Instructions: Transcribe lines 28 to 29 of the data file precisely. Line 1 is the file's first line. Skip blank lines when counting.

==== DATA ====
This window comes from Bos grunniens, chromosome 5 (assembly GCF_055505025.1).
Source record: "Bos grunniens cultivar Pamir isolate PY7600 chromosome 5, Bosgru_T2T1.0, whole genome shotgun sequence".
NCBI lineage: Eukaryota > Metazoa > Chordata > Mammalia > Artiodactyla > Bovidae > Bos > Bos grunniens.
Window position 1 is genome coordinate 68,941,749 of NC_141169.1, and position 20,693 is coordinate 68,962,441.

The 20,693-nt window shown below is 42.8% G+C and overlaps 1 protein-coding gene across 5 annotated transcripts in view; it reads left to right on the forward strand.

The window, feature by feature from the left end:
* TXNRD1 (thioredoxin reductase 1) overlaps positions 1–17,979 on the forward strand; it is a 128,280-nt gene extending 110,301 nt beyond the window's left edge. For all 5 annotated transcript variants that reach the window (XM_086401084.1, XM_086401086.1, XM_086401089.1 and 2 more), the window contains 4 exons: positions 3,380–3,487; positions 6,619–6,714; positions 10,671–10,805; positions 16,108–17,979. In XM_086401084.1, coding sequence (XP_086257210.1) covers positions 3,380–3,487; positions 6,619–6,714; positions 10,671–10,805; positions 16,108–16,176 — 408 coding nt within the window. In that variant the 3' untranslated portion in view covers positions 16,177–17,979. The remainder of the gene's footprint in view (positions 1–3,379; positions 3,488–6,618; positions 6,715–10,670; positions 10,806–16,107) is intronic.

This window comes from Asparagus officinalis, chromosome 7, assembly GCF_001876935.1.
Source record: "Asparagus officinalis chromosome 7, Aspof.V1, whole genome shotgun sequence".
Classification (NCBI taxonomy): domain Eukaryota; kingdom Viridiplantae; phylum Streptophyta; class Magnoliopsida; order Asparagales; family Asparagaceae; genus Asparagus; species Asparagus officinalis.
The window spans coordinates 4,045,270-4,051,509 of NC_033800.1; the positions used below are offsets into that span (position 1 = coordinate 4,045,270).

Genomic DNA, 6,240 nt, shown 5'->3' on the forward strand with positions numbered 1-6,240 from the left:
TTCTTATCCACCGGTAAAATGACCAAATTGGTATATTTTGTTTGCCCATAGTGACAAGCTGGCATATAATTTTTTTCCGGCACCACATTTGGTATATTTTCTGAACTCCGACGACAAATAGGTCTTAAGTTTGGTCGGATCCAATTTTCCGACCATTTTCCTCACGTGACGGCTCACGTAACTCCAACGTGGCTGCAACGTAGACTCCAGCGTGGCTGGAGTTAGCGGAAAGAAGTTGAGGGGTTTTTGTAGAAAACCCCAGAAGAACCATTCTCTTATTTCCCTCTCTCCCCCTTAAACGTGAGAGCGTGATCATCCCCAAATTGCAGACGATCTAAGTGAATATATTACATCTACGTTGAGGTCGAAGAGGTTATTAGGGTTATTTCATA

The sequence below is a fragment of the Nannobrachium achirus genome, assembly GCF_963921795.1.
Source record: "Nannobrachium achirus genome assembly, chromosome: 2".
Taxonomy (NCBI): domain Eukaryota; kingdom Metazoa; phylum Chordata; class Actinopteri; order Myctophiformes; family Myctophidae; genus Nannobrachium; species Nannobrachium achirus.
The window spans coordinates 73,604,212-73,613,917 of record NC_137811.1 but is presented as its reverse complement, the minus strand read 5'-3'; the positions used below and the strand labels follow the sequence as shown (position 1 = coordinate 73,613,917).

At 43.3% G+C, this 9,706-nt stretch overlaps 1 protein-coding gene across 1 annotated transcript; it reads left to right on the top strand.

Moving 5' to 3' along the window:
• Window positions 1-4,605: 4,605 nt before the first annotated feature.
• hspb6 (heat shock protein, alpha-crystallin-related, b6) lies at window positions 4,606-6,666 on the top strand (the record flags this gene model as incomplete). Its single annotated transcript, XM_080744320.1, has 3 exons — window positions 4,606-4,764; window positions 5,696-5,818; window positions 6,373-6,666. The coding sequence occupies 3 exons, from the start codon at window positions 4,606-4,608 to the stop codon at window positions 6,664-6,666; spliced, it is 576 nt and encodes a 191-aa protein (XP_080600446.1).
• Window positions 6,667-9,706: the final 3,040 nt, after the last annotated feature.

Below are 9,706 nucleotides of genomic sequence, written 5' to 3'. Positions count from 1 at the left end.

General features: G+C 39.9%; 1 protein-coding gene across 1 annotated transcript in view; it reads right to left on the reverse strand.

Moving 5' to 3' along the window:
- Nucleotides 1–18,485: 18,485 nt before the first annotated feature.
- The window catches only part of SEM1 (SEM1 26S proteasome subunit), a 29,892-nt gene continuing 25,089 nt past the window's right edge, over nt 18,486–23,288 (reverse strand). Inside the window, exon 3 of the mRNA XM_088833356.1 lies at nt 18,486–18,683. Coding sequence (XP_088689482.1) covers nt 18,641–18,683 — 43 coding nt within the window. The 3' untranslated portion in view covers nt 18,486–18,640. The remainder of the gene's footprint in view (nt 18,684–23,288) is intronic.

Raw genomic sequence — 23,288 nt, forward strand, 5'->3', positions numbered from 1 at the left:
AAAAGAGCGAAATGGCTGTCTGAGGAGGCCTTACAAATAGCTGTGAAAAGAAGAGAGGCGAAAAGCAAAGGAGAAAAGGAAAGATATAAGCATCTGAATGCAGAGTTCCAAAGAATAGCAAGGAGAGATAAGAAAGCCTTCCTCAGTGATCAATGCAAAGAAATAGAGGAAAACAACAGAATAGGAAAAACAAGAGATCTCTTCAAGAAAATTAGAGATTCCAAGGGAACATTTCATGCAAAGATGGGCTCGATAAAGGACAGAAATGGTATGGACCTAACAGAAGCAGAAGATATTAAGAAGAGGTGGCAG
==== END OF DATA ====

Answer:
Raw genomic sequence — 23,288 nt, forward strand, 5'->3', positions numbered from 1 at the left:
AAAAGAGCGAAATGGCTGTCTGAGGAGGCCTTACAAATAGCTGTGAAAAGAAGAGAGGCGAAAAGCAAAGGAGAAAAGGAAAGATATAAGCATCTGAATGCAGAGTTCCAAAGAATAGCAAGGAGAGATAAGAAAGCCTTCCTCAGTGATCAATGCAAAGAAATAGAGGAAAACAACAGAATAGGAAAAACAAGAGATCTCTTCAAGAAAATTAGAGATTCCAAGGGAACATTTCATGCAAAGATGGGCTCGATAAAGGACAGAAATGGTATGGACCTAACAGAAGCAGAAGATATTAAGAAGAGGTGGCAG